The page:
Today I am practising an ILS (instrument landing system) approach, and rather than following this round-the-houses route, the controller decides to give me radar vectors direct from before PEPIS all the way to the final approach. If that sounds technical it's not, it simply means he can see us on radar and tells us what headings and altitudes to fly.
It's easy to relax when on radar vectors but not a good idea. You need to keep your wits about you and maintain situational awareness which is actually more difficult if someone else is navigating. The key thing is to get everything ready so when you get that final turn onto the approach you are at the correct speed with all the check-lists and briefings done and the instruments checked and ready to roll.
|Flying an ILS approach in a strong cross wind - |
you are looking at the runway through the side window!
At a certain altitude — decision altitude — I look up and decide whether I can see enough to land. Of course I can't, as all I can see is a bunch of bits of plastic in the way so I have to go around.
In reality engines fail very very rarely. But oddly enough one seems to give up the ghost on us every single time we go around from an ILS. Yes, the pesky instructor has closed one of the throttles but he won't tell me which one.
When an engine fails on a twin during a climb, the aircraft veers rapidly off course, starts to roll and quickly loses speed. I have to get the aircraft smartly back under control, on track and in a gentle climb before carrying out the lengthy engine failure drill.
Having dealt with the simulated engine failure, I can divert back to Oxford, which we generally do at a lower altitude staying out of controlled airspace. At Oxford we will do a dreaded NDB approach (see last post), only guess what — the other engine will fail this time!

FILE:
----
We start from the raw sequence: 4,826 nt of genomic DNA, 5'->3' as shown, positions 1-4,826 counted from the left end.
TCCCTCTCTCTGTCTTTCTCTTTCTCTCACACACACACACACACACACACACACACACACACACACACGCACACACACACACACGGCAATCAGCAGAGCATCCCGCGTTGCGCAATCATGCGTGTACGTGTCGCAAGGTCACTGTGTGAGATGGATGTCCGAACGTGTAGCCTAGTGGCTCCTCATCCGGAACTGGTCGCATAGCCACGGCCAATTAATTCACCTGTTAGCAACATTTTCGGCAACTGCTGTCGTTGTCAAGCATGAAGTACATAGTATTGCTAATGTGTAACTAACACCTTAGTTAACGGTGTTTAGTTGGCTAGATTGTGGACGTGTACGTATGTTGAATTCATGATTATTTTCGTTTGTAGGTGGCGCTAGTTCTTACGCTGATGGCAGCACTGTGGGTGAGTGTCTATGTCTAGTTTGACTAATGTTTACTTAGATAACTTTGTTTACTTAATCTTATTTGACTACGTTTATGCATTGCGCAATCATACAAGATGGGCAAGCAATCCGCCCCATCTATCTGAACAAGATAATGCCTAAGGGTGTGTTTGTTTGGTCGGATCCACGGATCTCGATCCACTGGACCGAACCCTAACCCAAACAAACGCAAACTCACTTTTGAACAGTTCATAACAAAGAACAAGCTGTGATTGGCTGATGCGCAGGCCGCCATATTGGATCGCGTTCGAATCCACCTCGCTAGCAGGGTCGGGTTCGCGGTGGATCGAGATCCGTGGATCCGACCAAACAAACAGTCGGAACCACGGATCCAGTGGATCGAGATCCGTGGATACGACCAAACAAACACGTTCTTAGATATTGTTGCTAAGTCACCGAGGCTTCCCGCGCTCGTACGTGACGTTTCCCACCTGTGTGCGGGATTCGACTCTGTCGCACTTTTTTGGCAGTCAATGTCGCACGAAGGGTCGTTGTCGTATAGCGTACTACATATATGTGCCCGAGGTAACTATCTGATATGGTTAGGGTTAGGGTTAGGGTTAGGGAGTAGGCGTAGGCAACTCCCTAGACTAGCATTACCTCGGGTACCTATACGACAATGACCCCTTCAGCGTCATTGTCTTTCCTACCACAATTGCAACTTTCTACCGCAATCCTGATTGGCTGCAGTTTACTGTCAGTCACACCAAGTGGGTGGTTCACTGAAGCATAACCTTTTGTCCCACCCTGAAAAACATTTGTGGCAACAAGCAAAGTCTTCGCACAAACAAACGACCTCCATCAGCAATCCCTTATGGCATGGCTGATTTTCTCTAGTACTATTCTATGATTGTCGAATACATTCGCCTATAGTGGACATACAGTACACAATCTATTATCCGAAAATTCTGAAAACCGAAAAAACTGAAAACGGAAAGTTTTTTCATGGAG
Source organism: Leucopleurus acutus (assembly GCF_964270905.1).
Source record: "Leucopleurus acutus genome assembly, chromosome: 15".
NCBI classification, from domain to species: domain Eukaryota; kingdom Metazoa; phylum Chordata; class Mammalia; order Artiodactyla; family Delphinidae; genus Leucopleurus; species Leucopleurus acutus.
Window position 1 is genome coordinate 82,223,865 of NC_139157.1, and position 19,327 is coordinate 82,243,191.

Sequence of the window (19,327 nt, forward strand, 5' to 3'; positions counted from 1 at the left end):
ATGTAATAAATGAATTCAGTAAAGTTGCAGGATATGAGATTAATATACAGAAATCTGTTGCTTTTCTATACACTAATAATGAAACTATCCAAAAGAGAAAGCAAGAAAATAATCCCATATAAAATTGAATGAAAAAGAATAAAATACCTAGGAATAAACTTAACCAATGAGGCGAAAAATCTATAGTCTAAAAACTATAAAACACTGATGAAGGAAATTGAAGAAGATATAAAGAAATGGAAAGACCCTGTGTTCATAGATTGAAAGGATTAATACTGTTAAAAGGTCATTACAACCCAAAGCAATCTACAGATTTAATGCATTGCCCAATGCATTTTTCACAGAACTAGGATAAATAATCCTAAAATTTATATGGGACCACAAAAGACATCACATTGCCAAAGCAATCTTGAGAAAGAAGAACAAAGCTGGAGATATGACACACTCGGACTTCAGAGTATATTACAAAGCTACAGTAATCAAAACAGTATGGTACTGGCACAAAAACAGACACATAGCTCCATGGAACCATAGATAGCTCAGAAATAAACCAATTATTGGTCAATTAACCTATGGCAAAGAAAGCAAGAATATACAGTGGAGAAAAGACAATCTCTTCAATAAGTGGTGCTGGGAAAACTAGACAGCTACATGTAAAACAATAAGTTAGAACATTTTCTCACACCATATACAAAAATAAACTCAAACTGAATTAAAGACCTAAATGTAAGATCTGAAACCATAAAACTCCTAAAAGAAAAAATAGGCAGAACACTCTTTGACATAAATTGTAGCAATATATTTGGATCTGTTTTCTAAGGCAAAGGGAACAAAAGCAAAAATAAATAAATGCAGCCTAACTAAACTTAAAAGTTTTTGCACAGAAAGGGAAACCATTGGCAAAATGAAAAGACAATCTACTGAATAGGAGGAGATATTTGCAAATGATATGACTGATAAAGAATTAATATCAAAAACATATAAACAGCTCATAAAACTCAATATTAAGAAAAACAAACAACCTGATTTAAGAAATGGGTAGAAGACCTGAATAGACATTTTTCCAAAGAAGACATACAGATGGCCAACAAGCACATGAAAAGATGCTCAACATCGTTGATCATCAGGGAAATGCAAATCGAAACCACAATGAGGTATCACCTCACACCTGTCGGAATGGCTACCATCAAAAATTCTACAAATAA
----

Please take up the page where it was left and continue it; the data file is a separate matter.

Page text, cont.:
The challenge is to fly the approach using the intricate but vague radio-magnetic compass for the course guidance and a combination of the altimeter and a distance measuring device for the correct height profile, all asymmetric ie. with one engine 'failed'.
Once again, on reaching our decision altitude I can see only the screens and must go around, this time on one engine which takes great care. It is very easy to lose directional control with one engine on full power and the other on idle. Also the aircraft can barely climb until the landing gear and flaps are retracted, so it's not a good idea to waste any time.
At long last the screens come down, and leg aching from holding the rudder it is just left to fly a visual circuit to land. An asymmetrical circuit of course, and without the luxury of climbing to a healthy 1000' circuit height due to the low cloud.
At this point my tired brain rather gives up and I make a mess of the final turn and approach so once again have to go around, at which point the instructor shows some mercy and demonstrates his low-level asymmetrical circuit and landing technique, much to my relief.
It just remains to taxi back to the stand, close down and tie down the aircraft and head in for a cup or tea and a de-brief.
|Sadly, with the screens up beautiful cloudscapes like these can only be appreciated by the passengers.|